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US (SC): Clemson scientists study watermelon to improve organic vegetable production

Consumer interest in organically produced fruits and vegetables is growing and to help growers meet this demand, Clemson University scientists are studying watermelon production methods to develop strategies to improve productivity and profitability of organic vegetables.

The team is led by Bhupinder Jatana, a researcher at the Edisto Research and Education Center in Blackville, South Carolina, and assistant professor of vegetable crops in the university’s plant and environmental sciences department.

Funding for the project is provided by a United States Department of Agriculture (USDA) National Institute of Food and Agriculture grant to address challenges such as crop nutrition management and controlling diseases and weeds in organic vegetable production.

Watermelon was selected as the crop for the study because it uses the same cultural and other management practices as other organic crops grown under plastic mulch, such as cucumbers, muskmelons, pumpkins, and other cucurbits. Using plastic mulch is a common cultural practice in organic farming. Cultural practices are agricultural methods used to enhance crop productivity by conserving water and soil by reducing weeds, pests, and diseases without the use of chemicals.

Clemson University researchers have received a USDA grant to find new, unique ways to improve crop nutrient use efficiency and pest management in organic watermelon.

“Our long-term goal is to develop organic fertilizers and strategies for higher nutrient-use efficiency, as well as weed and soilborne pest management,” Jatana said.

Organic watermelon contributed to about 1.3% of the total watermelon sold in the United States in 2021.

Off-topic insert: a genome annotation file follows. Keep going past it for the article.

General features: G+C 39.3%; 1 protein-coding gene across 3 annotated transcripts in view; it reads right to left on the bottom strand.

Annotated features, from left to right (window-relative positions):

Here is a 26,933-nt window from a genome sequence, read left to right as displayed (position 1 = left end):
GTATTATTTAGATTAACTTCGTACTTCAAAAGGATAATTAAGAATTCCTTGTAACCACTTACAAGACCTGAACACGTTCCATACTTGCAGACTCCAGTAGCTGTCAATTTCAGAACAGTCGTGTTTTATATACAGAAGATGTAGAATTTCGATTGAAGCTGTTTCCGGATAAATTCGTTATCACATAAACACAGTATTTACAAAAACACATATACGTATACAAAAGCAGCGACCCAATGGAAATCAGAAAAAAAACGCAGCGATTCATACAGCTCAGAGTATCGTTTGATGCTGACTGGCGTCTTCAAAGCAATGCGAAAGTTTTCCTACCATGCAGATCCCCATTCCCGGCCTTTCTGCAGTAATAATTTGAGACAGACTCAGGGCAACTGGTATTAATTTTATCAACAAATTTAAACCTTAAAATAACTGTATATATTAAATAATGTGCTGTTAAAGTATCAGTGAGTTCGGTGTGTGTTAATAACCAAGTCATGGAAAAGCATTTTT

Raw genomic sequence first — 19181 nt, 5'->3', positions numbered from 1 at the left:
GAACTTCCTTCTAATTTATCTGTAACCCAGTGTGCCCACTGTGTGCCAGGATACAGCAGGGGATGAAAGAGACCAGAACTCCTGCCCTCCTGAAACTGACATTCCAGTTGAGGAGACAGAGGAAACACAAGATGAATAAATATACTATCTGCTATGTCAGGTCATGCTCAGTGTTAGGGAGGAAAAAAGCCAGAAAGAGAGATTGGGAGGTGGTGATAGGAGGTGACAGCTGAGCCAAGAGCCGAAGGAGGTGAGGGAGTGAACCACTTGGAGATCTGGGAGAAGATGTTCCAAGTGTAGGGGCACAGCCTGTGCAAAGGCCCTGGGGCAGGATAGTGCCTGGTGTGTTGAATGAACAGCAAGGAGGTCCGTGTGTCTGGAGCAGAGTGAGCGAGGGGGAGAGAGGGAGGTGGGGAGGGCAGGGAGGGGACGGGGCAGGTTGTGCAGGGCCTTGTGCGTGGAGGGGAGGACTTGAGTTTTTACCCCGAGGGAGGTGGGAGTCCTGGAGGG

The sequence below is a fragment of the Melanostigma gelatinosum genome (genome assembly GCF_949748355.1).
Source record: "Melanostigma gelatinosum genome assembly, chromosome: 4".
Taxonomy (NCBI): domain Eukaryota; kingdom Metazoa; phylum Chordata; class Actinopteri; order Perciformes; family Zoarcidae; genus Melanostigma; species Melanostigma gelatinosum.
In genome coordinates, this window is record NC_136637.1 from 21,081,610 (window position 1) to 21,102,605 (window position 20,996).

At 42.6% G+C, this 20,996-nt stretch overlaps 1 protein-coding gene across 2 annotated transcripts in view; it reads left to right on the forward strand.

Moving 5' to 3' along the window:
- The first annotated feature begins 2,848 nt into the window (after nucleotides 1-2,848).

“Even though the future of organic watermelon looks promising, it’s plagued by management challenges of nutrients, weeds, and soilborne pests,” Jatana said.

During the study, the scientists will study crop nutrition. One of the difficulties in managing crop nutrition in organic production systems occurs because of a timing difference between the nutrient release rate of organic fertilizers and peak plant nutrient demand. For organic vegetable growers, this timing difference doesn’t allow enough nutrients to support periods of rapid crop growth, which can result in yield loss or decreased crop quality.

The scientists will develop new fertilizers using concentrated organic agricultural byproduct materials. Multiple organic agricultural byproduct materials will be tested. The scientists will also use various soil amendments to increase the retention of soil nutrients so that these nutrients are available for crop uptake for a longer period, allowing for higher nutrient-use efficiency.

In addition to challenges with nutrient management, diseases, and weeds also result in substantial losses of organic vegetable crops worldwide. As part of this study, the scientists will pair the new fertilizers with novel plastic mulch or new plastic mulch materials coming to the market, such as biodegradable materials and so on, for controlling weeds and soilborne pests. They will use organic carbon amendments and irrigation under the plastic mulch to create an anaerobic condition known as anaerobic soil disinfestation, or ASD.

The ASD strategy is an alternative solution to use in place of chemical fumigation to control soilborne pests. It is a process of disinfesting the soil by creating anaerobic (oxygen-free) soil conditions using easily decomposable soil amendments, covering it with plastic mulch, and irrigating to saturate the soil. It has been proven effective against a wide range of pathogens in organically grown crops.

The impacts of the new fertilizers and novel plastic mulch on crop nutrient-use efficiency, soil health, nutrient losses, and weed and soilborne pest management will be evaluated. The scientists will also evaluate the economic feasibility of using the new fertilizers and novel plasticulture.

In addition to Jatana, other Clemson researchers involved in this study are Matthew Cutulle, Brian Ward, Gilbert Miller, and Anastasia Thayer. The researchers are also collaborating with Chandrasekar Kousik from the USDA Vegetable Laboratory in Charleston, South Carolina.

Communication about the project, including information about new fertilizers and management practices, will be made public through the Cooperative Extension Service.

Organic farming is becoming more popular. The latest figures from the USDA National Agricultural Statistics Service for organic farming in the United States for 2021 show a 13%, or $1.28 billion, increase in total sales and a 5% increase in the number of farms from 2019.


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